While I can’t coach you in-person, I can show you practically everything I look for when building techniques from the ground up. With this online course, you’ll learn the 14 principles of powerlifting that every one of my students, from first-time beginners to World Champions, follow and practice every time they approach the bar.
And ultimately, you’ll build the confidence — backed by some of the best coaching you can get — to take each of your lifts to the next level.
If you’ve had experience with powerlifting technique, you know there are literally hundreds of movements, exercises, cues, limitations and tweaks involved in perfecting it. The Pursuit of Strength tackles these head-on, making it one of the most comprehensive coaching courses for powerlifting you can get your hands on.
This is a tiny part of what you’ll uncover in the Pursuit of Strength…
Let me be straight: theory is important. If you want technique that stands up in comps, you have to know the underlying concepts.
But theory by itself has never won any medals. It’s only when you combine it with the right application that you build a solid technique that lets you put more weight on the bar safely.
That’s why I’ve included two extra elements in the course:
Here’s a quick preview of just one of the case studies.
Most people know me as Team Canada’s powerlifting coach, but I spent years competing — 11 National Championships and 3 World Bench Press Championships — before moving into coaching.
They were eventful years:
But for the past seven years, I’ve been helping powerlifters like you hone their technique and compete at the highest level.
Over 100 National-level powerlifters have worked with me, and I’ve served as Team Canada’s Head Coach at eight separate events since 2012. I’ve also been a Contest Director for dozens of local, provincial and National powerlifting comps, and to top it all off… was a co-host of the Canadian Powerlifting Podcast, where we discussed trends, coaching philosophies, training methods and more.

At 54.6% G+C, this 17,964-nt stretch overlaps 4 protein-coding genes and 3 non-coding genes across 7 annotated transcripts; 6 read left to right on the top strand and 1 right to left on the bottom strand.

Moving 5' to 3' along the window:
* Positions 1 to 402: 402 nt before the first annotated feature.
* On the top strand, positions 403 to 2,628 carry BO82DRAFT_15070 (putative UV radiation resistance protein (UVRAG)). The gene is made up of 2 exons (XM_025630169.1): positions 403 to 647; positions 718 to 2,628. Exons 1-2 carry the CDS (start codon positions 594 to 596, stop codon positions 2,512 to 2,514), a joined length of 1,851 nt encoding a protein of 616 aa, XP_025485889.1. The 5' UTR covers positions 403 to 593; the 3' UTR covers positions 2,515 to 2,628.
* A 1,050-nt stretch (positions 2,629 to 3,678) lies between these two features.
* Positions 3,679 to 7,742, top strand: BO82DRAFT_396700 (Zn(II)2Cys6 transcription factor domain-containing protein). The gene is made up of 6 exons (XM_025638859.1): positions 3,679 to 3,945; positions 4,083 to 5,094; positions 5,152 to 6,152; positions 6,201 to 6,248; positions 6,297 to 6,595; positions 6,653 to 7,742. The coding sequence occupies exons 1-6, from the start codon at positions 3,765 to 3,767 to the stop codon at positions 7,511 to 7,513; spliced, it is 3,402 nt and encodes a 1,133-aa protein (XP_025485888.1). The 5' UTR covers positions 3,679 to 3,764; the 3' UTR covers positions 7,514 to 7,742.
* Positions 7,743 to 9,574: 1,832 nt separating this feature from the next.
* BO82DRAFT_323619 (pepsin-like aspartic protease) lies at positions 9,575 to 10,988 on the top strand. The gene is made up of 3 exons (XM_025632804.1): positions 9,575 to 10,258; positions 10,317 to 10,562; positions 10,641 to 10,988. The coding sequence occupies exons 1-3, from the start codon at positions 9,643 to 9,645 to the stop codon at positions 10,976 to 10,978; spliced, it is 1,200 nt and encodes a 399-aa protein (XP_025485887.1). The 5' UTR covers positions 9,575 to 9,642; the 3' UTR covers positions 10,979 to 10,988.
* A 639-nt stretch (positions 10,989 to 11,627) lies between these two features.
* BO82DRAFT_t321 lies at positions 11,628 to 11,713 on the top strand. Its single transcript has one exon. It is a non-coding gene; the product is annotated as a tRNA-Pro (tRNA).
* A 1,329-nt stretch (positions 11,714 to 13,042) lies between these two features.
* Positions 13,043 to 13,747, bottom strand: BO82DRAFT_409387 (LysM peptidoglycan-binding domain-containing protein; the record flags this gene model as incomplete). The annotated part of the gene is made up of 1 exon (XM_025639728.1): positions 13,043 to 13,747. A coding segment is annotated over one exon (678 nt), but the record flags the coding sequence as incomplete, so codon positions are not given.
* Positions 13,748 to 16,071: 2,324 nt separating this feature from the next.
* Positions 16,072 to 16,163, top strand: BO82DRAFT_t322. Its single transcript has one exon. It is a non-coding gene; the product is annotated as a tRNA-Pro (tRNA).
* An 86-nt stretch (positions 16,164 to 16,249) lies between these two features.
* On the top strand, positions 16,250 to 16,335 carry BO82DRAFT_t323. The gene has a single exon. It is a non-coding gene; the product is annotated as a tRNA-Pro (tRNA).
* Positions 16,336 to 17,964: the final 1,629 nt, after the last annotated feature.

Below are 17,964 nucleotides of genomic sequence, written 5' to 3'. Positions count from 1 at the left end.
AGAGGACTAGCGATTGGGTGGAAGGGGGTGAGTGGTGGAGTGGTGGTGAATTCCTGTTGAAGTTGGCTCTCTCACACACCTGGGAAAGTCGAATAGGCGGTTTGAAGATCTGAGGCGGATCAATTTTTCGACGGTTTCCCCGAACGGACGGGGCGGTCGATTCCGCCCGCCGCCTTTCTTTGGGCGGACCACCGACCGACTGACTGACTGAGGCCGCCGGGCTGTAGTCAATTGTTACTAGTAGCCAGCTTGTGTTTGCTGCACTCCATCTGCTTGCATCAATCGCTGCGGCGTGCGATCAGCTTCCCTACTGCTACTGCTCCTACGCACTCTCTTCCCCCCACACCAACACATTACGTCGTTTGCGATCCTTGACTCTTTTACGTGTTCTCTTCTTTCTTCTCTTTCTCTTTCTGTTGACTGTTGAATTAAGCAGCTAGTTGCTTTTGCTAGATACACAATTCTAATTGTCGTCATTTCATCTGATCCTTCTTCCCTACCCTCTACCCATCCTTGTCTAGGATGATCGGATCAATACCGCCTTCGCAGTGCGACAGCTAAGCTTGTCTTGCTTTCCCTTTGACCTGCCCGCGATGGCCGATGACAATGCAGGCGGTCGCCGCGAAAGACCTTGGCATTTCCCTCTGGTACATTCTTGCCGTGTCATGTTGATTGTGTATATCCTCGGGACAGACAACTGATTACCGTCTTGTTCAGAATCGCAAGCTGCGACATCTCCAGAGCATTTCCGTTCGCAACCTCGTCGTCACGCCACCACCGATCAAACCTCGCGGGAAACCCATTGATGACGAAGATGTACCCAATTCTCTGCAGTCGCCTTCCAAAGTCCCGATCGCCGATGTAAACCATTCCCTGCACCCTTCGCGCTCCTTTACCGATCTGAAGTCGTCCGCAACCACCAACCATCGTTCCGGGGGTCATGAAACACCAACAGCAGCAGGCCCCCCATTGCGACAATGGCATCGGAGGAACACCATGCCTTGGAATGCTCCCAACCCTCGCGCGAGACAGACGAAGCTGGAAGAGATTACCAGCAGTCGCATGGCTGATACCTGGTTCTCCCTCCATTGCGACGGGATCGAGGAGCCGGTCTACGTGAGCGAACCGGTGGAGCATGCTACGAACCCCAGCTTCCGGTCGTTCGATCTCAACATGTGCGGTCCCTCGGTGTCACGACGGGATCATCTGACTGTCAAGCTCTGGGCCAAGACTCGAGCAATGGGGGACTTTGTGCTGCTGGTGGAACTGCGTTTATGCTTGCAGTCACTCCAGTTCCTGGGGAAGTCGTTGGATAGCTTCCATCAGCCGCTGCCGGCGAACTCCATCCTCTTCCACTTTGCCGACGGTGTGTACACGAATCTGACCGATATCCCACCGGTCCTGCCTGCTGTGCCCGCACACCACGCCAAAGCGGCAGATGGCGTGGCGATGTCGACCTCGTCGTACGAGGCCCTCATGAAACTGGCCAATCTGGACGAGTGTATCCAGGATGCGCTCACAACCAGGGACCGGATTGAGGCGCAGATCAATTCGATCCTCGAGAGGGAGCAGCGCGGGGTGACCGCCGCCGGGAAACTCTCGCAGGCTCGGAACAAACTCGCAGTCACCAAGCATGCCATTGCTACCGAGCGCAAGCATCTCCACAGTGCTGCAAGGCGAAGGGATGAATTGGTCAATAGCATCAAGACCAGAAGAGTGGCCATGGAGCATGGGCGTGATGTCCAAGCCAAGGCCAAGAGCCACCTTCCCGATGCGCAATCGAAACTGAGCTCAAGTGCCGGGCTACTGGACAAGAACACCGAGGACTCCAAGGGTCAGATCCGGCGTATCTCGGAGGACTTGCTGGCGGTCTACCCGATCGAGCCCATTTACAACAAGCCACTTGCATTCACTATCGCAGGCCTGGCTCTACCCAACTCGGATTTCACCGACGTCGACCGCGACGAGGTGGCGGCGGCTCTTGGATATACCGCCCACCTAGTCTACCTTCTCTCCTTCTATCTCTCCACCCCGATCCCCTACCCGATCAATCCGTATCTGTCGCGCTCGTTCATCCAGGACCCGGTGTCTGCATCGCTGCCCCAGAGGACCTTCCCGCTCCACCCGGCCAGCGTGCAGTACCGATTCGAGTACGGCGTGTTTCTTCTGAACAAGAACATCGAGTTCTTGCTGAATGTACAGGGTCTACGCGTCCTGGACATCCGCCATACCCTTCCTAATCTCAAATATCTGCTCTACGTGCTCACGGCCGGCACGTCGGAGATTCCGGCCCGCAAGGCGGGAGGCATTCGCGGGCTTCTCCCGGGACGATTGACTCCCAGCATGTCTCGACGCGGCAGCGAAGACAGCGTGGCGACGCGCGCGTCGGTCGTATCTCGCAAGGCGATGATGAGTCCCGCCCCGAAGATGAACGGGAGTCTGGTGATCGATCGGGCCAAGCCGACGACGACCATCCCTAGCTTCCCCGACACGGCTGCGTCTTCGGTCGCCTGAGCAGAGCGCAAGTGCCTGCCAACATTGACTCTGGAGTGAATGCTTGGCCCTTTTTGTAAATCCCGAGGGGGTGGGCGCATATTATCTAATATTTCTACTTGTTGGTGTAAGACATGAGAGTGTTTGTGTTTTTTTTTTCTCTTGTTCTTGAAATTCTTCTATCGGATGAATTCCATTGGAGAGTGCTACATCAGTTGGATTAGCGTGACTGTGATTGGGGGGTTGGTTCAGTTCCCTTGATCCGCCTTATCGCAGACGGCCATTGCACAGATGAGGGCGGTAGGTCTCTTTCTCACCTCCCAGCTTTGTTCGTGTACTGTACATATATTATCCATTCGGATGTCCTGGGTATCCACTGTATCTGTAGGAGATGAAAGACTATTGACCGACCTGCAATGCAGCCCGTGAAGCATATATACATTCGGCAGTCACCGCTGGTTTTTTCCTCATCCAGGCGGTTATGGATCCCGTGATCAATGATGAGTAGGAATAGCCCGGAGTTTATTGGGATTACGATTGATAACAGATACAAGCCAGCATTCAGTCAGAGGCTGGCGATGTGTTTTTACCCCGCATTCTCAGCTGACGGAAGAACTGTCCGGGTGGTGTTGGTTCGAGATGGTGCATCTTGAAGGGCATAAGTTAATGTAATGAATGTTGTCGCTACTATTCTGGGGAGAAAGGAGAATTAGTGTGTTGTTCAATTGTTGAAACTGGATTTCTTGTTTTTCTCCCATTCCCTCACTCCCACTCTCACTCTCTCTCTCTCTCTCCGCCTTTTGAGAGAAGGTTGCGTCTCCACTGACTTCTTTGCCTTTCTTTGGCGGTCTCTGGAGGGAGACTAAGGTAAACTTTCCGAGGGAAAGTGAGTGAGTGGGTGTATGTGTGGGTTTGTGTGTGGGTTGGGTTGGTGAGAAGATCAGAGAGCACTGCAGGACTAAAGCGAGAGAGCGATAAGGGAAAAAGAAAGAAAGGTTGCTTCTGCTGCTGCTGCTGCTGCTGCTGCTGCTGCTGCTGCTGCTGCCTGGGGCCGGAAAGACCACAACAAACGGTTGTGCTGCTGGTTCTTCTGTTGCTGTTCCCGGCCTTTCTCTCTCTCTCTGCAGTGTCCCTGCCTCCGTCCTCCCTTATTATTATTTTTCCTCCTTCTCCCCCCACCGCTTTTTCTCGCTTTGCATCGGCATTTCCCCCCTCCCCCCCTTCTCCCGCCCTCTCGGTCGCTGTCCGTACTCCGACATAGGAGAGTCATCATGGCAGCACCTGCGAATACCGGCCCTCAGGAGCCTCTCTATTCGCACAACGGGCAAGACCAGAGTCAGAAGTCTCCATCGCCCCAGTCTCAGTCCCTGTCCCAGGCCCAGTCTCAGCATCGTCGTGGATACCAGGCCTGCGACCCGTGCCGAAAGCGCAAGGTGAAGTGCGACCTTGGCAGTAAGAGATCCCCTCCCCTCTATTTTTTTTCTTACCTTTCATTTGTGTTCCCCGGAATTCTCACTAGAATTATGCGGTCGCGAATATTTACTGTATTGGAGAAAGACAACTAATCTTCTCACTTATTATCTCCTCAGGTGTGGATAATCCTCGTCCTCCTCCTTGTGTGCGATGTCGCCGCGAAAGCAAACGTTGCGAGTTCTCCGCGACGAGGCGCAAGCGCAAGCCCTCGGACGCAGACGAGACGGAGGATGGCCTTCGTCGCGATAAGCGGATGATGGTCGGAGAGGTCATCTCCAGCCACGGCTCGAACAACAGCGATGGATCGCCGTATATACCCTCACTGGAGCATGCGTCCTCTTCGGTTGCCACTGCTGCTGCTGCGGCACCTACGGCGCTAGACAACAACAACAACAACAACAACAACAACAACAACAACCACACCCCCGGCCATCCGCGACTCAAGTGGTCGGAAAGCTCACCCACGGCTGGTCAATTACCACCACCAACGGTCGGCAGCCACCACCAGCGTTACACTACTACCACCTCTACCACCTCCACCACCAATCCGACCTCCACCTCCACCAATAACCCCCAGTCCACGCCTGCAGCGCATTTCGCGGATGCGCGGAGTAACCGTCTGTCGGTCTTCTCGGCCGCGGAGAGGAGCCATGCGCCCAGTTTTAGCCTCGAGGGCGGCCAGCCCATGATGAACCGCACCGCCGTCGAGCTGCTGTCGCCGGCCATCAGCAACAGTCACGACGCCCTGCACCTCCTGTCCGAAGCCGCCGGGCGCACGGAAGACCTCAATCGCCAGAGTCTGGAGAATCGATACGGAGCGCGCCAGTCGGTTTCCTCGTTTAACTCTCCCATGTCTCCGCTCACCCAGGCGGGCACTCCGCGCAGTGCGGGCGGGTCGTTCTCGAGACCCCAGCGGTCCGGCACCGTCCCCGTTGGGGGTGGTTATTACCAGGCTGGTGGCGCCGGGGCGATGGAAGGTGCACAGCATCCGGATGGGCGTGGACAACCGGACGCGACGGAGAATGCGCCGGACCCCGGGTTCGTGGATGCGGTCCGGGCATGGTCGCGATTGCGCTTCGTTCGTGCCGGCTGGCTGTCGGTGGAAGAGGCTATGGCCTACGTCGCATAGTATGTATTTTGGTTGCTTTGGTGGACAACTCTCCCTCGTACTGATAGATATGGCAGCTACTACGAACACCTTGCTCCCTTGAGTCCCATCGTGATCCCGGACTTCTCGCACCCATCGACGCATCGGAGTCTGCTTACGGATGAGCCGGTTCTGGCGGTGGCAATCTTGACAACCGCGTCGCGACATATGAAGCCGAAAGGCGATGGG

If you know anything about me, you’re aware I don’t make silly, “you’ll be world-class in two weeks” kind of claims.
So let me say this: Pursuit of Power won’t instantly transform you into an unstoppable lifter.
Technique isn’t something you learn and use in a couple of weeks. It takes time — in some cases, months… other cases, even years — to truly perfect lifts that take you as far as you’re capable.
What you will get with this course is the know-how and guidance, so you know exactly what to do to improve your bench, squat and deadlift.
So, I’m going to ask you to do one thing over the next 30 days.
Again, fixing these couple of things won’t give you perfect technique 99% of the time. But if you try this, and don’t believe it’s made any impact on you (or can make any difference as you keep working on them), then return the course to me. I’ll give you every dollar back.
Everything here is what I’ve used to develop powerlifters at the highest level, but you need to feel comfortable that it will help YOU. Grab the course, learn the principles and practice the technique changes for 30 days. Then let me know how it’s working for you (good or bad).